• Gain experience with mediation and conflict resolution.
  • Get involved with pre-law organizations.
  • Obtain a summer or part-time job in a law firm.
  • Plan to shadow an attorney to learn more about the field and various specialties. Look for ways to get experience in field of interest, e.g. sports, juvenile justice, environment, etc.
  • Plan to attend law school and earn a JD from a school accredited by the American Bar Association. Maintain an excellent GPA and secure strong faculty recommendations. Plan to take the LSAT (Law School Admissions Test).
  • Complete a certificate program to prepare for paralegal positions.


Education
See also What Can I Do With This Major in Education?

  • K-12:
    • Teaching (Elementary, Middle, Secondary)
    • School Counseling
    • Administration
  • Higher Education:
    • Teaching
    • Research
    • Administration
    • Student Affairs
  • Information/Library Services
  • Adult Learning/Community Instruction, e.g. GED classes, life skills, parenting, etc.
  • K-12 schools, public and private
  • Boards of education
  • Four-year colleges and universities
  • Two-year and community colleges
  • Technical schools
  • Medical and professional schools
  • Federal Trio programs, e.g. Upward Bound, Talent Search
  • Non-profit organizations, e.g. Project Grad, Teach for America
  • Obtain teaching licensure for desired subject area and/or grade level for public school positions. Requirements for certification/licensure vary by state. Seek guidance from the education department of your college.
  • Gain multiple certifications to increase employability.
  • Private schools may not require certification or licensure. Obtain a master’s degree in subject area for increased employability.
  • Earn Ph.D. to teach and research at four-year institutions. A master’s degree or Ph.D. is required to teach at two-year schools.
  • Participate in research as an undergraduate. Take research coursework, become involved with faculty research, get to know graduate students.
  • Join appropriate professional organization and attend conferences as a student.
  • Obtain a master’s degree in college student personnel, student development, or counseling for student affairs or administrative positions.
  • Obtain a master’s degree in school counseling to become a professional school counselor.
  • Obtain a master’s degree in library science for library positions.
  • Gain related experience on campus through student leadership opportunities such as Peer Mentors, Resident Assistants, or Orientation Leaders.


Government
See also What Can I Do With This Major in Public Administration?

  • Social Statistics
  • Program Analysis
  • Demography
  • Public Administration
  • Policy Analysis
  • Research
  • Program Development
  • Urban/City Planning
  • Federal government:
  • State and local governments
  • Earn a minor or supplement curriculum with coursework in statistics and social research.
  • Develop exceptional computer, communication, and research skills.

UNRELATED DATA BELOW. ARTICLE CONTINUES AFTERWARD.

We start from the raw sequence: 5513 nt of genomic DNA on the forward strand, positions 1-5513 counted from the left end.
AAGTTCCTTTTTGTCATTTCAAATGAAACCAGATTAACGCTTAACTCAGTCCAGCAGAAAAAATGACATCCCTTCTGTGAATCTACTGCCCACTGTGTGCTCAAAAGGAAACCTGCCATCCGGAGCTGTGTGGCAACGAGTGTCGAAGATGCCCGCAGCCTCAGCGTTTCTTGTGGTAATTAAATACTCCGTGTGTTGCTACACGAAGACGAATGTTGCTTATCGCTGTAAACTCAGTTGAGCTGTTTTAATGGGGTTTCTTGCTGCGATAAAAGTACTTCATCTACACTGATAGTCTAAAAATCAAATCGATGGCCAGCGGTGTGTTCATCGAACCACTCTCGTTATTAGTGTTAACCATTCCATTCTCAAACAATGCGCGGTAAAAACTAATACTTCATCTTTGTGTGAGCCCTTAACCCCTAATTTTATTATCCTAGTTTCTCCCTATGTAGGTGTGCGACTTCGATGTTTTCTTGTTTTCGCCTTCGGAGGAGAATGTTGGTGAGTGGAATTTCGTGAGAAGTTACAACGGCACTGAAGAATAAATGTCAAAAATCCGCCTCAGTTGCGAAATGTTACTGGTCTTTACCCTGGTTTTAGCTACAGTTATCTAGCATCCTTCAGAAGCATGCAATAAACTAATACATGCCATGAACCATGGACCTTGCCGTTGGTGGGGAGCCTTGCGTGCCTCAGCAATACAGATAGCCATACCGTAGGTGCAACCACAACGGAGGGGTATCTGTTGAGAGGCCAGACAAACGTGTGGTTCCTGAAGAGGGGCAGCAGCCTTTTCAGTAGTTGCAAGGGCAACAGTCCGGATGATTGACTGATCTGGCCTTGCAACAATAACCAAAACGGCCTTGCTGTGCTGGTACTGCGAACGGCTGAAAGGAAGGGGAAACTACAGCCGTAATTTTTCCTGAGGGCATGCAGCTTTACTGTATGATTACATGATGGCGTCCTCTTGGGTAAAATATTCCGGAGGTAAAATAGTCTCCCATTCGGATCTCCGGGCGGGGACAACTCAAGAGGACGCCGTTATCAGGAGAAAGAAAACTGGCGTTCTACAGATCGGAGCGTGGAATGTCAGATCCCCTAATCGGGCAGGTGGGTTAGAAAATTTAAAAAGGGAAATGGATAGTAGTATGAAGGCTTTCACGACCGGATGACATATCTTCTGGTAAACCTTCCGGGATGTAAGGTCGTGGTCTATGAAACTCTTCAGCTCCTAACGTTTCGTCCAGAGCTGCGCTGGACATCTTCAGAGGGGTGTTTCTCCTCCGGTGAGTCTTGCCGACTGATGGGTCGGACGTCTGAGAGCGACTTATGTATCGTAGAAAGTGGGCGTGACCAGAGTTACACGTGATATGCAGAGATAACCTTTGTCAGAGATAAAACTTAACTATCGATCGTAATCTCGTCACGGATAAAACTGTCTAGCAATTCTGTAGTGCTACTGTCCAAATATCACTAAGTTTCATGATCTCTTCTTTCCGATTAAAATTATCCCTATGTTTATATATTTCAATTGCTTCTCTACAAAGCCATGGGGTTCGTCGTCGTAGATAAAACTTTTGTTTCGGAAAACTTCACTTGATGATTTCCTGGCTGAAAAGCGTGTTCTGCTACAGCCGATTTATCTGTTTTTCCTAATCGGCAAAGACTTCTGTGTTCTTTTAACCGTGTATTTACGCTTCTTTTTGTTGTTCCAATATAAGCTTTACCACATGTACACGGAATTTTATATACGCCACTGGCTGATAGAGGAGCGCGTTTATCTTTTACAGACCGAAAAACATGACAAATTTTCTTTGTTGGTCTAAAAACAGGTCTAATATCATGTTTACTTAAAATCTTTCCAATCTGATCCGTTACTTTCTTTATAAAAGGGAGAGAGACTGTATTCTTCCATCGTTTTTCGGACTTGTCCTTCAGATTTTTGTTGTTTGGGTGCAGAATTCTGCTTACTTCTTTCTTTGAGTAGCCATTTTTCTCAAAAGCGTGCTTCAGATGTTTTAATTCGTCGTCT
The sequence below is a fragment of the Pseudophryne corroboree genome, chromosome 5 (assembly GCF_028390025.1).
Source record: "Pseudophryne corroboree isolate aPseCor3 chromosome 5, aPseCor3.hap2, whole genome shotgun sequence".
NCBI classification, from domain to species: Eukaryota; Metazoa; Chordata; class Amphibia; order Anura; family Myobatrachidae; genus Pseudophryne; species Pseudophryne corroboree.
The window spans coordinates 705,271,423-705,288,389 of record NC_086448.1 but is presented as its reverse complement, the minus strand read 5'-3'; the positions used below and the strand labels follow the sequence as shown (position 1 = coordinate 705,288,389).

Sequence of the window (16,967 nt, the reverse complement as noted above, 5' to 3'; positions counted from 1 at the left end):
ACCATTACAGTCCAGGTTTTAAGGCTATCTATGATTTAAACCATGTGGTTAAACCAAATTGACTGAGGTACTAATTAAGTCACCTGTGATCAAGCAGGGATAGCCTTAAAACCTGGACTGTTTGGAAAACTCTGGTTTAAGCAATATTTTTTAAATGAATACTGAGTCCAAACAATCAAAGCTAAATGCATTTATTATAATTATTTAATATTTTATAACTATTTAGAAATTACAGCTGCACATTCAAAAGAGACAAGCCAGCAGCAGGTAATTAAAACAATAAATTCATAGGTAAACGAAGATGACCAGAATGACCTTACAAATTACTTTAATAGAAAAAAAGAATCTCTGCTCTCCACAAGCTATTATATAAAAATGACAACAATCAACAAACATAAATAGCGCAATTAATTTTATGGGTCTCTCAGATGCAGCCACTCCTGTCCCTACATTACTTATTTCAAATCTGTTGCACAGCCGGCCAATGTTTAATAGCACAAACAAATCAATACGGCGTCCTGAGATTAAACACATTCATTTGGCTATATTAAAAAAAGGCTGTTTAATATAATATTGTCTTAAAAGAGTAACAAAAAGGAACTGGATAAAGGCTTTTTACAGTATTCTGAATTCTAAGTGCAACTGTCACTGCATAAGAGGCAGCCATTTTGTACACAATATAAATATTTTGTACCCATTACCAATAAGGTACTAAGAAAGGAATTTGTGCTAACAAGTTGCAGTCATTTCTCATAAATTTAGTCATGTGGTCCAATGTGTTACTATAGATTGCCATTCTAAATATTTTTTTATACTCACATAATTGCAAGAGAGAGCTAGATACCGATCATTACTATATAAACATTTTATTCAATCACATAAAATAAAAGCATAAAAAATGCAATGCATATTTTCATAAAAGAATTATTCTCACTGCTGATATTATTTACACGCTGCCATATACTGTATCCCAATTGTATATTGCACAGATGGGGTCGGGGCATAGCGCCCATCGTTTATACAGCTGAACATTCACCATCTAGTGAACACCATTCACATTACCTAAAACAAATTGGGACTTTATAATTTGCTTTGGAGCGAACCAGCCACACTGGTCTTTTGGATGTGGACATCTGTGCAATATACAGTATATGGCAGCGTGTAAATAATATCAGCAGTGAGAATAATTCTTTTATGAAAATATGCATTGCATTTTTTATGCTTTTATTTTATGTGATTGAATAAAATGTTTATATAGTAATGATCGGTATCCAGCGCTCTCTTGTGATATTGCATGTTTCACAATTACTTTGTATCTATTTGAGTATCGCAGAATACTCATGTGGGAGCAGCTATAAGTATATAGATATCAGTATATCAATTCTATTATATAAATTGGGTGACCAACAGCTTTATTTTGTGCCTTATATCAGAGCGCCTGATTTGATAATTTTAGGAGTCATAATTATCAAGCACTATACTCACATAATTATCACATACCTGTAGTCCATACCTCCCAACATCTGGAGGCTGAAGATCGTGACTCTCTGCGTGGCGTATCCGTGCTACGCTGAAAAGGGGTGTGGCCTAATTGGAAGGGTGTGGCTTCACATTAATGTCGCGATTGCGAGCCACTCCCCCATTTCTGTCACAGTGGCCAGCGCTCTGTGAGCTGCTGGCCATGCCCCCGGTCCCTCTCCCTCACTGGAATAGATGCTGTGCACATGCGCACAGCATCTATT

• Gain practical experience through government internships, part-time jobs, or summer work.
  • Develop a specialty such as aging, family, criminal justice, or healthcare.
  • Seek leadership roles in relevant student groups.
  • Become involved in student government.
  • Participate in cross-cultural organizations. Interact with the international community on campus.
  • Maintain a strong grade point average.
  • Consider earning a graduate degree for advanced positions, e.g. public administration (MPA), public policy (MPP).
  • Research government agencies and identify federal job titles that are right for your combination of education and experience.
  • Become familiar with the government application process. Utilize applicable websites and seek assistance from campus career centers.
  • Consider beginning a career with the government by joining the military or Peace Corps. Such experiences can open doors to government positions.


Social Science Research

  • Research
  • Data Analysis
  • Policy or Program Analysis
  • Demographics
  • Market Research
  • Information Sourcing
  • Statistics
  • Federal Government organizations including:
    • Bureau of Labor Statistics
    • Bureau of Justice Statistics
    • Bureau of Economic Analysis
    • Bureau of Transportation Statistics
    • National Center for Health Statistics
    • National Center for Education Statistics
    • U.S. Census Bureau
    • Center for Disease Control
  • Local and state government agencies
  • Universities
  • Research institutes
  • Non-profit agencies
  • Private industries
  • Advertising and marketing firms
  • Consulting firms
  • Information brokers
  • Newspapers, magazines, news agencies
  • Public opinion research polls
  • Political campaigns
  • Polling firms
  • Earn a minor or supplement curriculum with coursework in statistics, research methods, and/or analysis.
  • Develop exceptional quantitative, statistical, writing, and organizational skills.
  • Learn to use statistical software packages as well as database, spreadsheet, and presentation programs.